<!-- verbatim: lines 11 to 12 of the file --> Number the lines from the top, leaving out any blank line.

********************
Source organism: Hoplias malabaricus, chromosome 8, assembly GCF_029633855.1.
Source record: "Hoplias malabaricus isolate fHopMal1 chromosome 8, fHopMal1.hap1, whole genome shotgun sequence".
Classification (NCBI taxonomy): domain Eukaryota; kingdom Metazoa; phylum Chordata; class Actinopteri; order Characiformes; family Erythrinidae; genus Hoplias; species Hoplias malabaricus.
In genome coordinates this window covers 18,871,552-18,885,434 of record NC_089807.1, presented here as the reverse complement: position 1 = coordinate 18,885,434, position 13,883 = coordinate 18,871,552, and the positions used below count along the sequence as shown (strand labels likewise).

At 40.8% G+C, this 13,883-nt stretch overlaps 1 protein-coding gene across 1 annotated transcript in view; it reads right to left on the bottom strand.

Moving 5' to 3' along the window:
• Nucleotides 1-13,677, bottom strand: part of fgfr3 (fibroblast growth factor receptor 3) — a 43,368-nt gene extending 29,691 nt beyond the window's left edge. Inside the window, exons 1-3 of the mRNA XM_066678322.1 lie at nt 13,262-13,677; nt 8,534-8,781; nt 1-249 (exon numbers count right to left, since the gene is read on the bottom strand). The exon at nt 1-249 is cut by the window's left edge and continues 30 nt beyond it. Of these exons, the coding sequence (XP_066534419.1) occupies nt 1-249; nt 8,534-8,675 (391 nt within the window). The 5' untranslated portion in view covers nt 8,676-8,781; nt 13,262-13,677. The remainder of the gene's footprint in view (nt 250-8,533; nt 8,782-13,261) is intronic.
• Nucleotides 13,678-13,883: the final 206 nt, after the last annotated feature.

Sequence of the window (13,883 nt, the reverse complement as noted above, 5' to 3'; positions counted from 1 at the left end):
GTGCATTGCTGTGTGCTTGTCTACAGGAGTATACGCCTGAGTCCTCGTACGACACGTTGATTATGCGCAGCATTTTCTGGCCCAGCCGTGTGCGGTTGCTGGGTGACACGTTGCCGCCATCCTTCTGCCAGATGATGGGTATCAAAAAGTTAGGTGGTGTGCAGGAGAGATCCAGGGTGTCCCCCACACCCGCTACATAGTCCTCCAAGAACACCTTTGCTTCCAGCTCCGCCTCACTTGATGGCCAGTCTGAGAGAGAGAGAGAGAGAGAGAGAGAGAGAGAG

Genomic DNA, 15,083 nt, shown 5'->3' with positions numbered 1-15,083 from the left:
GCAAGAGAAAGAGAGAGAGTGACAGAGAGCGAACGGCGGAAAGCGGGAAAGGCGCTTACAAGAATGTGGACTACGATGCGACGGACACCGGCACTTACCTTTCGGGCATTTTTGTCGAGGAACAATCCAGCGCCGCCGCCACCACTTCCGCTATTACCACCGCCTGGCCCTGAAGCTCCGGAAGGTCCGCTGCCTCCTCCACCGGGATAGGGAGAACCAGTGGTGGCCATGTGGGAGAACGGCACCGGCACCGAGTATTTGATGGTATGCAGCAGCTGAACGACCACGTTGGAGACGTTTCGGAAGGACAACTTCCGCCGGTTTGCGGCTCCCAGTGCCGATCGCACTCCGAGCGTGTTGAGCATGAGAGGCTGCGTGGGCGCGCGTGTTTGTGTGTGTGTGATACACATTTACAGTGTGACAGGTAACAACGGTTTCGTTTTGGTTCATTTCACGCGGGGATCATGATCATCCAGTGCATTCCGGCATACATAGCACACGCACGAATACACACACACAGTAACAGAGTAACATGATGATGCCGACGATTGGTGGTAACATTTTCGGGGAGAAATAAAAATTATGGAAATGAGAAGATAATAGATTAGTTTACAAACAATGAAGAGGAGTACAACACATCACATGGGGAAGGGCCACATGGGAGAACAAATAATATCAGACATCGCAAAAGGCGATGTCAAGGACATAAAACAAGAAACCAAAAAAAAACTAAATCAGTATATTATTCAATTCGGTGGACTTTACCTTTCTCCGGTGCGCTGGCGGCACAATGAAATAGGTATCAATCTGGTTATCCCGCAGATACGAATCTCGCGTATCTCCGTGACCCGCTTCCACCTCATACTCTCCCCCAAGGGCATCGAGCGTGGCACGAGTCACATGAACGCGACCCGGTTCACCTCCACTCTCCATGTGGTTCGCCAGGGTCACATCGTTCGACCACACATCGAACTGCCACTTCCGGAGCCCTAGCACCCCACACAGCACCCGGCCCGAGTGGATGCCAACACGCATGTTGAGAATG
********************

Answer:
Genomic DNA, 15,083 nt, shown 5'->3' with positions numbered 1-15,083 from the left:
GCAAGAGAAAGAGAGAGAGTGACAGAGAGCGAACGGCGGAAAGCGGGAAAGGCGCTTACAAGAATGTGGACTACGATGCGACGGACACCGGCACTTACCTTTCGGGCATTTTTGTCGAGGAACAATCCAGCGCCGCCGCCACCACTTCCGCTATTACCACCGCCTGGCCCTGAAGCTCCGGAAGGTCCGCTGCCTCCTCCACCGGGATAGGGAGAACCAGTGGTGGCCATGTGGGAGAACGGCACCGGCACCGAGTATTTGATGGTATGCAGCAGCTGAACGACCACGTTGGAGACGTTTCGGAAGGACAACTTCCGCCGGTTTGCGGCTCCCAGTGCCGATCGCACTCCGAGCGTGTTGAGCATGAGAGGCTGCGTGGGCGCGCGTGTTTGTGTGTGTGTGATACACATTTACAGTGTGACAGGTAACAACGGTTTCGTTTTGGTTCATTTCACGCGGGGATCATGATCATCCAGTGCATTCCGGCATACATAGCACACGCACGAATACACACACACAGTAACAGAGTAACATGATGATGCCGACGATTGGTGGTAACATTTTCGGGGAGAAATAAAAATTATGGAAATGAGAAGATAATAGATTAGTTTACAAACAATGAAGAGGAGTACAACACATCACATGGGGAAGGGCCACATGGGAGAACAAATAATATCAGACATCGCAAAAGGCGATGTCAAGGACATAAAACAAGAAACCAAAAAAAAACTAAATCAGTATATTATTCAATTCGGTGGACTTTACCTTTCTCCGGTGCGCTGGCGGCACAATGAAATAGGTATCAATCTGGTTATCCCGCAGATACGAATCTCGCGTATCTCCGTGACCCGCTTCCACCTCATACTCTCCCCCAAGGGCATCGAGCGTGGCACGAGTCACATGAACGCGACCCGGTTCACCTCCACTCTCCATGTGGTTCGCCAGGGTCACATCGTTCGACCACACATCGAACTGCCACTTCCGGAGCCCTAGCACCCCACACAGCACCCGGCCCGAGTGGATGCCAACACGCATGTTGAGAATG